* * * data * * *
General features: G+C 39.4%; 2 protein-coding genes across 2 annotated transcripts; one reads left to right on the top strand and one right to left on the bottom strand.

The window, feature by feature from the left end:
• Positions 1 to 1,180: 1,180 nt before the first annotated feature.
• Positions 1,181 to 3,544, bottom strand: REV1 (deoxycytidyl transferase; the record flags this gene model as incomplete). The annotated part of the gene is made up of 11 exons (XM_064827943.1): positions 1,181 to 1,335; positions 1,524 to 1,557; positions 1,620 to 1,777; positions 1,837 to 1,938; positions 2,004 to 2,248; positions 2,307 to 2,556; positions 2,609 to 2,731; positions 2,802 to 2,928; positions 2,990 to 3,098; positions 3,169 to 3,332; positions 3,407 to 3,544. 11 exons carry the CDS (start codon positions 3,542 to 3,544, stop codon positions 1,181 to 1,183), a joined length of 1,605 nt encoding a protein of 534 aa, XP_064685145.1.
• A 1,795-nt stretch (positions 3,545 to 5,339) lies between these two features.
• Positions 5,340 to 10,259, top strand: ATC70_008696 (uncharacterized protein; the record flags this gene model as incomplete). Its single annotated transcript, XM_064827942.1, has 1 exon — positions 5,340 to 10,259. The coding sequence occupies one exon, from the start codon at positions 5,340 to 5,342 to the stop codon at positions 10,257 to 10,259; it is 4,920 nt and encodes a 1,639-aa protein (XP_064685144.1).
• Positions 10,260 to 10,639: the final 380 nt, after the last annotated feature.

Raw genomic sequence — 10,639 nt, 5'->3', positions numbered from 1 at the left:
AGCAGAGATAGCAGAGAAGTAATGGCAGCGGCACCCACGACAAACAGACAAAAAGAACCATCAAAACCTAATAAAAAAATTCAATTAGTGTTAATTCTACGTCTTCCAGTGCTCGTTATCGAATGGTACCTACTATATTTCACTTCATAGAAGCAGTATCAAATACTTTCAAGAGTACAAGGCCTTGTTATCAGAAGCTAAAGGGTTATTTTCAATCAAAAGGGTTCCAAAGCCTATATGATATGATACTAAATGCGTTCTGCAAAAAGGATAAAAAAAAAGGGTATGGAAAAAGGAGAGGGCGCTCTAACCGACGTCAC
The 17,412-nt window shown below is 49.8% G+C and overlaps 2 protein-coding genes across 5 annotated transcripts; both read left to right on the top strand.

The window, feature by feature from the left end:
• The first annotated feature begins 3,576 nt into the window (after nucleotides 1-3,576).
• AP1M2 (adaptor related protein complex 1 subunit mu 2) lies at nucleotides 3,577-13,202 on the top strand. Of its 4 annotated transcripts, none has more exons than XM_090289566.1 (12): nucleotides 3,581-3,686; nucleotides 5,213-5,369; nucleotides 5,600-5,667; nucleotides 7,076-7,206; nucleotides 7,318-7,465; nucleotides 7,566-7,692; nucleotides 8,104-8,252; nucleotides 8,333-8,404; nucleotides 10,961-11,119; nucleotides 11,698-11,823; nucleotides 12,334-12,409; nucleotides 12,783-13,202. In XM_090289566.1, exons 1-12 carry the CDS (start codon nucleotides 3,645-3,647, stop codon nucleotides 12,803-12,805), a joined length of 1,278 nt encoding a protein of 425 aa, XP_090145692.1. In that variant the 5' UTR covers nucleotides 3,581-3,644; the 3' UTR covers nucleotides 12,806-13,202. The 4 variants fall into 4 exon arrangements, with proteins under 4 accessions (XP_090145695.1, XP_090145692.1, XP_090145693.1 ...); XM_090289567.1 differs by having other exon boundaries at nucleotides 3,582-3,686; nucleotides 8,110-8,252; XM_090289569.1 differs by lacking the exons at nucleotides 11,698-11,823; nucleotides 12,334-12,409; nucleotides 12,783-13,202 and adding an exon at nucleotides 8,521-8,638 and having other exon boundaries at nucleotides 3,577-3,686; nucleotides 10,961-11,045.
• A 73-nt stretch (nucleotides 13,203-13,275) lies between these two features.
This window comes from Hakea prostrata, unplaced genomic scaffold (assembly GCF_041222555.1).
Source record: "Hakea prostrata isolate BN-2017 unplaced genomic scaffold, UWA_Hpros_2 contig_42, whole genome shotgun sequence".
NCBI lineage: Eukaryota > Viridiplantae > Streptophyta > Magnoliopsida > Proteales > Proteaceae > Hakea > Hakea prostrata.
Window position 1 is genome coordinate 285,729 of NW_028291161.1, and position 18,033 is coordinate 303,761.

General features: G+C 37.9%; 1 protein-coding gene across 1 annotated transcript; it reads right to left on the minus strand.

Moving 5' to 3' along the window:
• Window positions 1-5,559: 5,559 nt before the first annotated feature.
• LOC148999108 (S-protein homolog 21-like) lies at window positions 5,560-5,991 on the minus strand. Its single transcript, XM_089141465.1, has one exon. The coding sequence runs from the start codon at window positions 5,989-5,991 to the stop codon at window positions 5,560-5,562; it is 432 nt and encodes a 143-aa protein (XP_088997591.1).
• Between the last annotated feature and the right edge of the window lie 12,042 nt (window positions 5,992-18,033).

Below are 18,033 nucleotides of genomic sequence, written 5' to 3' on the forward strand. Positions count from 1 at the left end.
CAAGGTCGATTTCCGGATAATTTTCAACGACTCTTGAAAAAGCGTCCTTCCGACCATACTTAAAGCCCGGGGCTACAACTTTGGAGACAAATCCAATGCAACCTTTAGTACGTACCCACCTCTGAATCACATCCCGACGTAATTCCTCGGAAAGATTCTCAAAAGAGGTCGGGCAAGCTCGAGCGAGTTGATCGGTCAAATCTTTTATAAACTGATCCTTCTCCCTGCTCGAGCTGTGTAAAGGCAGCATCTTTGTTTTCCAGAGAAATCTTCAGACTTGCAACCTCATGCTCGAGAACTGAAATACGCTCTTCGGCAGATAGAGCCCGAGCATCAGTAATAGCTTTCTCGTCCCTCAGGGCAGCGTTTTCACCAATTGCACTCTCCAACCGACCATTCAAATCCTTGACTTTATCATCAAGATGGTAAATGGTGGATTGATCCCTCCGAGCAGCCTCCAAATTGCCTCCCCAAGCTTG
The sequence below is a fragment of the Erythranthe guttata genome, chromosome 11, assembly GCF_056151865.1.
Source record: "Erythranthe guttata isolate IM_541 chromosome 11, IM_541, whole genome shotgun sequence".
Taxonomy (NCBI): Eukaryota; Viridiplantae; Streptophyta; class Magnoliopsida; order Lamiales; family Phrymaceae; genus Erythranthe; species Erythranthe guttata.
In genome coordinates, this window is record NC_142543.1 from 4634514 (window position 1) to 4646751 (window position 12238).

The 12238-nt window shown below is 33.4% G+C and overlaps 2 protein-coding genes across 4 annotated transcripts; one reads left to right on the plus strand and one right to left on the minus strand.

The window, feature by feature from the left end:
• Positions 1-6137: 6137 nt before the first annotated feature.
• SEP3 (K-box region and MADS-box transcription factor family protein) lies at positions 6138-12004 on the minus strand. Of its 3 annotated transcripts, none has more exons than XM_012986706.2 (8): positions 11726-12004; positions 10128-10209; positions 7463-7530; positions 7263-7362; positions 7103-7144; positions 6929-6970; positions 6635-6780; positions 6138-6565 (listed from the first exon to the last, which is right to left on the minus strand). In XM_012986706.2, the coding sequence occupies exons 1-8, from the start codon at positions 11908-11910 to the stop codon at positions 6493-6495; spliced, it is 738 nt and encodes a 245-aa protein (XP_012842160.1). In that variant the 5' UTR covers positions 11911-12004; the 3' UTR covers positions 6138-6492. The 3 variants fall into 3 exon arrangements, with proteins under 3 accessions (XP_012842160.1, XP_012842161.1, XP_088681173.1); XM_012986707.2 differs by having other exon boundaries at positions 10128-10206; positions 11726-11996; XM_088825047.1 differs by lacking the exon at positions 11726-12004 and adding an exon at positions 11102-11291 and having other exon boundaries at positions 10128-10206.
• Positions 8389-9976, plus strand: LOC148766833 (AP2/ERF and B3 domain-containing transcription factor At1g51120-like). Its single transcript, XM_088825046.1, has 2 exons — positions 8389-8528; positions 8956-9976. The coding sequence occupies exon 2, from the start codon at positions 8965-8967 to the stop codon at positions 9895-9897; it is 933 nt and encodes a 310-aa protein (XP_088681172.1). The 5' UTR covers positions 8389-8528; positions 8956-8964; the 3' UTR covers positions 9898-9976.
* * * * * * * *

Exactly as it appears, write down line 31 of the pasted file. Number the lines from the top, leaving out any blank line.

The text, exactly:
The window, feature by feature from the left end: